TUESDAY, Aug. 28 – People who have a normal weight but have excess belly fat may have a higher risk of dying from heart disease than even obese individuals, researchers report. In a new study, investigators found that normal-weight people who have what is called central obesity are at almost three times greater risk of dying from heart disease and two times greater risk of dying from any cause than those of normal weight with a normal waist-to-hip ratio. "People with normal weight may be less likely to feel the need for lifestyle changes," explained lead researcher Dr. Francisco Lopez-Jimenez, a cardiologist at the Mayo Clinic in Rochester, Minn. "But, central obesity isn't healthy even in those with normal weight." There are several reasons why central obesity may raise the risk of death, Lopez-Jimenez said. It increases insulin resistance, and people with central obesity tend to have ... Read more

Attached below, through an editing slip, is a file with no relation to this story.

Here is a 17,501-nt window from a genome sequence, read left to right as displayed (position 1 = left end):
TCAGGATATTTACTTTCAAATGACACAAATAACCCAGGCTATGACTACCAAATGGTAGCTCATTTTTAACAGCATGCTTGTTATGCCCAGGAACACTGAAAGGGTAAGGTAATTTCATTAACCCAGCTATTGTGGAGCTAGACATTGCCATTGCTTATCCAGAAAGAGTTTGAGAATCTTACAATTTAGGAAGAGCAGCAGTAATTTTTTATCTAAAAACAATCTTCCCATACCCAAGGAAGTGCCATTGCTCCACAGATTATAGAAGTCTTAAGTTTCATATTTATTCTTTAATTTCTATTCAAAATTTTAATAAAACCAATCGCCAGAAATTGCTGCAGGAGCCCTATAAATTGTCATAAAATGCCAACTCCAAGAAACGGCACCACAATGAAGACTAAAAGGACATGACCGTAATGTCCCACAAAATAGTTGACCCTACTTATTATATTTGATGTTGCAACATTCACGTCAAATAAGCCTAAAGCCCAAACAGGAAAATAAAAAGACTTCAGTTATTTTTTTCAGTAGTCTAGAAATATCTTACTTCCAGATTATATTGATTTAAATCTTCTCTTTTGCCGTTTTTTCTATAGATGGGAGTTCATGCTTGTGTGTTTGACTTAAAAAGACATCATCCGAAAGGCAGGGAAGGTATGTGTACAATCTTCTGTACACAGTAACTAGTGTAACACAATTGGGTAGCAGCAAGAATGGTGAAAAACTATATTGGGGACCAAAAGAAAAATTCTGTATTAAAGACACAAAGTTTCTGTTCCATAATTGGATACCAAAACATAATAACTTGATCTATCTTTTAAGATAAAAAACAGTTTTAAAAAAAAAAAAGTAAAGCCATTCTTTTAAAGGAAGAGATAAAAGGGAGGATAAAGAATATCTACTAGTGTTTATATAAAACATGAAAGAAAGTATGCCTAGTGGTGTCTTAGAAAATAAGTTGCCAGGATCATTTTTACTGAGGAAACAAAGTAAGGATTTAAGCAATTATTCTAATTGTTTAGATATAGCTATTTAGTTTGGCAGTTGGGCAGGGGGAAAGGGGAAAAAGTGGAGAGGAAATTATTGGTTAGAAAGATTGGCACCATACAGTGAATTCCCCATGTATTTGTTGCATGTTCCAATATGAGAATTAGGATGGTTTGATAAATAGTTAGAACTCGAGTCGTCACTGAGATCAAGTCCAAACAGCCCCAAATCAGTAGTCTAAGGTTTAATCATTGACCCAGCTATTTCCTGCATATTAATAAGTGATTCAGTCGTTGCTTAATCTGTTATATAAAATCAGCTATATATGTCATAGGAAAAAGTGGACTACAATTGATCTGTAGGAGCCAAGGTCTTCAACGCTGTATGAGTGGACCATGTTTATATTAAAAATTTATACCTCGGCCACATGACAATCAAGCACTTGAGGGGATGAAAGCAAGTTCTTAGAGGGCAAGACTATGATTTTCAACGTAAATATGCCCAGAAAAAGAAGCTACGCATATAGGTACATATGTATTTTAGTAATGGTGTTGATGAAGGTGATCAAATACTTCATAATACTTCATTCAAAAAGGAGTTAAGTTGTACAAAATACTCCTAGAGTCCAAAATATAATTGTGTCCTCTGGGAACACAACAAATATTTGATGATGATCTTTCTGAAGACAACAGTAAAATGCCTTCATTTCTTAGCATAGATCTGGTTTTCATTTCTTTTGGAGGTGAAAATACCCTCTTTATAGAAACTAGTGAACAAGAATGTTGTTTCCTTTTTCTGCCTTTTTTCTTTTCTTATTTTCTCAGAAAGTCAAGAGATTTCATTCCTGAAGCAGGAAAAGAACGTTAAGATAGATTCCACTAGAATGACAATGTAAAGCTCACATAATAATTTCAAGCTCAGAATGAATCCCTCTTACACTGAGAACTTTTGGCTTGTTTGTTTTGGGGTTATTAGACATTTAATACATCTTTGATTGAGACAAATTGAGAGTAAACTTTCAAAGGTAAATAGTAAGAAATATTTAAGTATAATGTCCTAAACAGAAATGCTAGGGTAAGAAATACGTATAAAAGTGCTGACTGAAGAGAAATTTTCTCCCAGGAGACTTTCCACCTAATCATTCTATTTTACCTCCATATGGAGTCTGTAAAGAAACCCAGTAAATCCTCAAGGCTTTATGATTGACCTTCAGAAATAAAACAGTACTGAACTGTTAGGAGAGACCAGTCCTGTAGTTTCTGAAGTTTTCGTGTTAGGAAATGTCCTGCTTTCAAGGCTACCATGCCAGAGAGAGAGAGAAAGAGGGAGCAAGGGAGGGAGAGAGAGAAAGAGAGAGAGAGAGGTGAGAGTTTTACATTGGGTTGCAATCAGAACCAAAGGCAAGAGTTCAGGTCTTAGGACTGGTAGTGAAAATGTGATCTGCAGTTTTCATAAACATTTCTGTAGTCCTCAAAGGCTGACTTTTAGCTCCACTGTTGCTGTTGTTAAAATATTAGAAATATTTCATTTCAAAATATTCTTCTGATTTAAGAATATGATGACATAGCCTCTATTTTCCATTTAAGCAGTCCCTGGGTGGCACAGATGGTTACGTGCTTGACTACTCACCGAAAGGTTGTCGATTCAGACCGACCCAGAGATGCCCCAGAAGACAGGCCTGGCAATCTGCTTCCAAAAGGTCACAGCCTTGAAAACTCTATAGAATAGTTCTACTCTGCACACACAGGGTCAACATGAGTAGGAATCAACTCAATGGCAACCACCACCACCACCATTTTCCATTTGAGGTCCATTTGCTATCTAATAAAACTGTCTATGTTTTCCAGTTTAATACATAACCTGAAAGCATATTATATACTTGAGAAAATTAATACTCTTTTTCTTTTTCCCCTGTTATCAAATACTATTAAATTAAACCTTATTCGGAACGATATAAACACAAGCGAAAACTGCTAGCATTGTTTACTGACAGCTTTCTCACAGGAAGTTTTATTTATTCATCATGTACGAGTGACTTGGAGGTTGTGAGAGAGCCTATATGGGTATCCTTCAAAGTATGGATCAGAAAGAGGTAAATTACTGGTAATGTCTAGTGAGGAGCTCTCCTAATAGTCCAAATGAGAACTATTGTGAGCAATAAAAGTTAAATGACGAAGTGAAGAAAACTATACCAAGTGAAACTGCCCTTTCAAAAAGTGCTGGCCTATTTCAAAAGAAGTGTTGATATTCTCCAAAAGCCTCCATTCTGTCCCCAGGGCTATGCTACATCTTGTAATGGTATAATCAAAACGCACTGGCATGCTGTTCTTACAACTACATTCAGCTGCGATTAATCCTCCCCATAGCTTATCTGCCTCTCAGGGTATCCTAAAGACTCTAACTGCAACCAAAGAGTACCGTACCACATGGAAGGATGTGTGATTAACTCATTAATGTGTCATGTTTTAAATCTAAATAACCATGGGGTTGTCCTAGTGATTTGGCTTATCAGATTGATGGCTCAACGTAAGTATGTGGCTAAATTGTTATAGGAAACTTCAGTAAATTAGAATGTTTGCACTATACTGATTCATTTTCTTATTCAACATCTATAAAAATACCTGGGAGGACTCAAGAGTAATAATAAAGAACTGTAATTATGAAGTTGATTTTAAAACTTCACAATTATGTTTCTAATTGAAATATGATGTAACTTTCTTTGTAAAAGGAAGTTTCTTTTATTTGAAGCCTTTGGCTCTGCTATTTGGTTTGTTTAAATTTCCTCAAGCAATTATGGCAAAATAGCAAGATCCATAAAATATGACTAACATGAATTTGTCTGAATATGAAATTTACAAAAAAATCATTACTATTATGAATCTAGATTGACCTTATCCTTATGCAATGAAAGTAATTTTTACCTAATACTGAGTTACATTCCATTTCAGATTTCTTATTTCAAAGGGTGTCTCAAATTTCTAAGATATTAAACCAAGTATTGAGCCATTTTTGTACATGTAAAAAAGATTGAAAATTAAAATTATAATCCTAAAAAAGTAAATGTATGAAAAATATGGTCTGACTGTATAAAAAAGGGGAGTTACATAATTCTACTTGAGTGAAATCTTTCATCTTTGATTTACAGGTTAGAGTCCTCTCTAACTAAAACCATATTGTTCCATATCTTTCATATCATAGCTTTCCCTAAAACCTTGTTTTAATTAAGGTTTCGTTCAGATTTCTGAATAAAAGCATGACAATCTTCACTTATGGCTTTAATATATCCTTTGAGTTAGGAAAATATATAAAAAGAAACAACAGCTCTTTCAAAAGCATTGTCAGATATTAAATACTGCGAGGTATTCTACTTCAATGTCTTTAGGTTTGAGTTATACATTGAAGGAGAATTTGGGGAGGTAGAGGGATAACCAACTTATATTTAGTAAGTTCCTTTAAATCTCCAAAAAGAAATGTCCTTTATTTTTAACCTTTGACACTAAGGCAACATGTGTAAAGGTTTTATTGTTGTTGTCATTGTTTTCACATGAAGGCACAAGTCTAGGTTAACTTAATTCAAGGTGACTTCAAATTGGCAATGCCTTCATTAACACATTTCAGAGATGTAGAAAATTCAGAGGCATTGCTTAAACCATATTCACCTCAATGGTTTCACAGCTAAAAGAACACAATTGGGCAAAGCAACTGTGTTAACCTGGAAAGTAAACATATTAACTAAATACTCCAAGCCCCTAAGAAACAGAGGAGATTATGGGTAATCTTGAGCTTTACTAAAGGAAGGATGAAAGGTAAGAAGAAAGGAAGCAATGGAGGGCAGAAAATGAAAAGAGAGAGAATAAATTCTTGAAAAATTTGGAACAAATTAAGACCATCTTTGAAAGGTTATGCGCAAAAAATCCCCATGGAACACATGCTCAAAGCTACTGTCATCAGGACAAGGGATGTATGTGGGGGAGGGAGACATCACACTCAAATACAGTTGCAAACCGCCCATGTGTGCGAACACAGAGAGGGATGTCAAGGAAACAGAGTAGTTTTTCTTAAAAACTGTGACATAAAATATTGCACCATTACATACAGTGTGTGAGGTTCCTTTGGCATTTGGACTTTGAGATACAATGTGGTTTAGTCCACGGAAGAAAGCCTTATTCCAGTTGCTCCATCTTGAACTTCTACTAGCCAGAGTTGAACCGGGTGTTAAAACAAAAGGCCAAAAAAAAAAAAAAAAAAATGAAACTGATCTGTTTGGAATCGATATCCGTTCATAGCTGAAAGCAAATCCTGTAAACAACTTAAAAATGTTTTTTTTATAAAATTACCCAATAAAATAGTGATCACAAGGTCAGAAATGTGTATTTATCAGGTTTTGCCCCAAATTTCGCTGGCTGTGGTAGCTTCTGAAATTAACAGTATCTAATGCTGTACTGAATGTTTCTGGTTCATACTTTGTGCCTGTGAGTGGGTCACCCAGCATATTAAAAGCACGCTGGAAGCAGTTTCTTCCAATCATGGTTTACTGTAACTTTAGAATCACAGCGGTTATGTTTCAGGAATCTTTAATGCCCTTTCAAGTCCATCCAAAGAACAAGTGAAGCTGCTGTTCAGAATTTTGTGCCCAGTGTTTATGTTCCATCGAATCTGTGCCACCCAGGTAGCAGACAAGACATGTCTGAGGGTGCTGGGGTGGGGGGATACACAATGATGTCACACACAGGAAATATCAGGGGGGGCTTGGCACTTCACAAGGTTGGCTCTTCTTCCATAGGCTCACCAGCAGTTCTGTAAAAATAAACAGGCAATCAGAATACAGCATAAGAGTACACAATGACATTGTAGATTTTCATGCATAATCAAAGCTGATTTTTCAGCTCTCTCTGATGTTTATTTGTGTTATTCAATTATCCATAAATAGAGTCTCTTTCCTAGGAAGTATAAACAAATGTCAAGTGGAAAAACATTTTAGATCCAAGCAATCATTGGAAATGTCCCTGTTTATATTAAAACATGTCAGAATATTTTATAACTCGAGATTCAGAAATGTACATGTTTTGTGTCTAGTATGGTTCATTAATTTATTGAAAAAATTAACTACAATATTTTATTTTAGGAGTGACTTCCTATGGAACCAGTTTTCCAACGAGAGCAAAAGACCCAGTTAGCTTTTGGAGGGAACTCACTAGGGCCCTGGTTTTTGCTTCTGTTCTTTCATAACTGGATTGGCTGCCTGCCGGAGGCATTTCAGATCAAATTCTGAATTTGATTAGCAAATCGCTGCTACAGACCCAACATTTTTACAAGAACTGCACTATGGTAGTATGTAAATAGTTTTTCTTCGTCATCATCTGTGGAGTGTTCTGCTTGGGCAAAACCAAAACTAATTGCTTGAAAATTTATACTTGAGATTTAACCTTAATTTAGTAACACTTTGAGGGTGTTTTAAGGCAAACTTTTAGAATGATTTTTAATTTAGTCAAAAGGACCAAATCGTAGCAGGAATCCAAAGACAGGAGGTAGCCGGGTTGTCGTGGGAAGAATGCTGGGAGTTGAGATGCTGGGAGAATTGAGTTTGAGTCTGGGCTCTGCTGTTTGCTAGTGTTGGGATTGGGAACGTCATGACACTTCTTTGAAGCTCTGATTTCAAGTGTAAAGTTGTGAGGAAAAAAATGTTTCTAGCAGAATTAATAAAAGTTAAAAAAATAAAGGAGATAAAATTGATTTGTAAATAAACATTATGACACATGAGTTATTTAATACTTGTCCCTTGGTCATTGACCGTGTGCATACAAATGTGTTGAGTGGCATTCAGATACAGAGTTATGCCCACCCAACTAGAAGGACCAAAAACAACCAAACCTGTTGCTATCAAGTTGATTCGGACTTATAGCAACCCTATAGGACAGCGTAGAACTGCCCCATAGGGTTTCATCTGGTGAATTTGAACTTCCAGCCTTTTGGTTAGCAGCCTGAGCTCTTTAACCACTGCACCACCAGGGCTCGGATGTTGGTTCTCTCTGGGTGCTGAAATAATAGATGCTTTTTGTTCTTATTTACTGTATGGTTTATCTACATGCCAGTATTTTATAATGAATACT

Related support groups: Obesity, Heart Disease

Normal-Weight People With Type 2 Diabetes Have Higher Death Risk: Study

Posted 7 Aug 2012 by

TUESDAY, Aug. 7 – Normal-weight people who are diagnosed with type 2 diabetes have more than twice the risk of dying from heart disease and other causes than their overweight peers with the disease, a new analysis indicates. Although type 2 diabetes is normally associated with people who are overweight and lead sedentary lifestyles, the metabolic disorder can affect those who are normal weight. In the study, about one in eight people diagnosed with type 2 diabetes were of normal weight – and it appears the disease may be more aggressive in people who aren't overweight when they're diagnosed. "We were somewhat surprised to find that people who have type 2 diabetes who were normal weight at the time of diagnosis had higher rates of mortality than those who were overweight or obese," said study author Mercedes Carnethon, associate professor of preventive medicine at the Feinberg School ... Read more